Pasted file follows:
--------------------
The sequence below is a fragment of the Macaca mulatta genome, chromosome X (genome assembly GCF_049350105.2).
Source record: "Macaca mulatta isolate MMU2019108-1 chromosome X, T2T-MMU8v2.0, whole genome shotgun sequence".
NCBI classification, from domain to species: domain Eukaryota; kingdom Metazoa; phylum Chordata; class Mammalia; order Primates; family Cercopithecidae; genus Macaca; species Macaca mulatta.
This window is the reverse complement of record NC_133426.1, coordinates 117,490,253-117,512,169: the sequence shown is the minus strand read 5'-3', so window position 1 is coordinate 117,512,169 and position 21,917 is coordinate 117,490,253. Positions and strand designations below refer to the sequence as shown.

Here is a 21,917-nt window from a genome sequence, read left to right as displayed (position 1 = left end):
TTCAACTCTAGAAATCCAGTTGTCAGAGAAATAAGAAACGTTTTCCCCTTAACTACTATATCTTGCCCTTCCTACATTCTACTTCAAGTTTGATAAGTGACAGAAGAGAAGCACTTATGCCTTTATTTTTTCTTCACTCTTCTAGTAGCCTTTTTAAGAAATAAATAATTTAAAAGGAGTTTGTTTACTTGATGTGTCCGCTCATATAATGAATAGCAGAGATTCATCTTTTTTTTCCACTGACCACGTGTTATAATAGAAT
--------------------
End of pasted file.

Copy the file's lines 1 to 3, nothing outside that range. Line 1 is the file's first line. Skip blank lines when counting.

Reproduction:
The sequence below is a fragment of the Macaca mulatta genome, chromosome X (genome assembly GCF_049350105.2).
Source record: "Macaca mulatta isolate MMU2019108-1 chromosome X, T2T-MMU8v2.0, whole genome shotgun sequence".
NCBI classification, from domain to species: domain Eukaryota; kingdom Metazoa; phylum Chordata; class Mammalia; order Primates; family Cercopithecidae; genus Macaca; species Macaca mulatta.